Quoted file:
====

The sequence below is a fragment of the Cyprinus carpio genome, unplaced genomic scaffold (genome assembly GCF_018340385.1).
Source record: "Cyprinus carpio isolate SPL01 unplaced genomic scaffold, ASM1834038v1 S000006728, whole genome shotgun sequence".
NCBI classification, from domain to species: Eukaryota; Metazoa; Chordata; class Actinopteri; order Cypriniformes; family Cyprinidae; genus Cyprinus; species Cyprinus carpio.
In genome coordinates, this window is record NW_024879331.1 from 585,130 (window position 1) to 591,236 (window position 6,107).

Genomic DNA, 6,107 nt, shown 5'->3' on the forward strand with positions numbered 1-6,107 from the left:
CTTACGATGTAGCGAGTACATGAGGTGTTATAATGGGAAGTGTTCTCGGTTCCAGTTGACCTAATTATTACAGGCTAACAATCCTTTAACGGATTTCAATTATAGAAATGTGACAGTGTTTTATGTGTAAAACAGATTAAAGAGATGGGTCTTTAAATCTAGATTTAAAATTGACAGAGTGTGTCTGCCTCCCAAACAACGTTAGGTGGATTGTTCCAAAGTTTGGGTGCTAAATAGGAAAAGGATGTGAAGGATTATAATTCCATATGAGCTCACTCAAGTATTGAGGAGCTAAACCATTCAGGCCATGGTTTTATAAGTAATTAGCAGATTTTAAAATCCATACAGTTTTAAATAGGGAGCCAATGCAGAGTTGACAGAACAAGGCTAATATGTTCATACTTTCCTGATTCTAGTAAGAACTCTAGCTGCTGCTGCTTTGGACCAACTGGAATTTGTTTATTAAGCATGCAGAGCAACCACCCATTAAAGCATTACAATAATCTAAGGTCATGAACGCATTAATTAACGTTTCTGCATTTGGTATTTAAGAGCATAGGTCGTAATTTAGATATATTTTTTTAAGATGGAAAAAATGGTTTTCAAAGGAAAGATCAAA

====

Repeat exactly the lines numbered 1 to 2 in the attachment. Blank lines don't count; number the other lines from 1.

The sequence below is a fragment of the Cyprinus carpio genome, unplaced genomic scaffold (genome assembly GCF_018340385.1).
Source record: "Cyprinus carpio isolate SPL01 unplaced genomic scaffold, ASM1834038v1 S000006728, whole genome shotgun sequence".